After a decade producing stage versions of thrillers by the Queen of Crime The Agatha Christie Theatre Company has had a revamp to become The Classic Thriller Company. One cannot quibble with the choice of the late Ruth Rendell as a ‘classic’ thriller writer. She was an author capable of producing straightforward ‘whodunnits’ and complex psychological thrillers. A Judgement in Stone, possibly her finest work, combines the two.
Hopes are high for the stage adaptation; after all Simon Brett has a number of thrillers to his name and Antony Lampard has previously brought works by Agatha Christie to the stage. The novel concentrates on the reasons for the murder rather than finding the criminal whose identity is revealed in a summary that opens the book. The adaptation is not so daring – it opens after the murders have taken place and works backwards through the events but takes the conventional approach of keeping the identity of the murderer under wraps for as long as possible. It is a valid method but places limitations on the actor playing the murderer who is denied the chance to draw out the dark nature of the character. The adaptation misses a key element of the novel – Rendell was essentially writing a tragedy. The motive for the murders is trivial and rooted in a sense of shame experienced by a character whose primitive moral code belongs to the Stone Age, yet we do not get the terror experienced by decent people encountering something that is beyond their comprehension.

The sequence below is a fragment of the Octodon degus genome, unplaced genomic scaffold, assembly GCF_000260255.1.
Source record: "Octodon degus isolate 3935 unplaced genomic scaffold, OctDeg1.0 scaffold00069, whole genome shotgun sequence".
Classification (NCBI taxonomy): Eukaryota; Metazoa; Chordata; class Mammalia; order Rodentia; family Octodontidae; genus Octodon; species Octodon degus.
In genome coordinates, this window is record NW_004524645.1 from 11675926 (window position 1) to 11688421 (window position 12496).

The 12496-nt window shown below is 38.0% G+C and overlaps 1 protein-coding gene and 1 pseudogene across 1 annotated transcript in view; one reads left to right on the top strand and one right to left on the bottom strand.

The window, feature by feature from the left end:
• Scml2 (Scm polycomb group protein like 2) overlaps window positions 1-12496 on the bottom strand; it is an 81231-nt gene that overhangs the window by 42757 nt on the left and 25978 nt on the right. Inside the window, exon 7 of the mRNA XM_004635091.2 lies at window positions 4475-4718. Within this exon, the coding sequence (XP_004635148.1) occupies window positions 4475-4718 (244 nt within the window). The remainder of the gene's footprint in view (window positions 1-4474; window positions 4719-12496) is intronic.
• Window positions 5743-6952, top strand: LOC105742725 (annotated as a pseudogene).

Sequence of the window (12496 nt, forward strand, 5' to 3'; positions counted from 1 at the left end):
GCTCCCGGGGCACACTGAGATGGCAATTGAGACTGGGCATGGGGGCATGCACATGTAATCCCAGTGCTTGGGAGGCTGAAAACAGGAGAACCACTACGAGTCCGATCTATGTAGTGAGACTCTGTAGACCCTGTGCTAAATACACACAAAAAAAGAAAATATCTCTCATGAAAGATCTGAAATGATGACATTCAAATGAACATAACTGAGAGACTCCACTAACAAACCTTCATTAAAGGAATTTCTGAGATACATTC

In 1978 a pair of police officers investigate the circumstances that led to an upper-class family of four –parents and children- being shot to death and to a car accident that left Joan Smith (Deborah Grant) the local postmistress in a coma. They interview the ex-con gardener (Anthony Costa) and the housekeeper Eunice Parchman (an almost unrecognisable Sophie Ward) who was friends with the comatose postmistress and try to determine what happened.
Director Roy Marsden stages the play as a straightforward police procedural rather than a psychological thriller. Although clues are available for the audience their psychological significance is glossed over so that the revelation of the motive is not as emotionally crushing as should be the case. Marsden shies away from any hint of darkness. Deborah Grant’s former prostitute turned self-righteous Born Again Christian is played broadly for laughs and, without at least a hint of unhinged zealotry that might prompt murder, it is hard to take the character seriously as a suspect.
This is a story in which atmosphere and a strong sense of time and place are essential. A key plot point is a missing cassette tape recorder which was the height of sophistication in 1978 but apart from Deborah Grant’s boots there is nothing in the play that would not fit into the present day. Although the sluggish pace quickens in the Second Act there is never a gathering of momentum; a feeling that events are getting out of control and heading towards a crisis.
A Judgement in Stone is a respectful adaptation of a very fine book but hardly a classic.
Review by Dave Cunningham, Copied without Permission from thereviewshub.com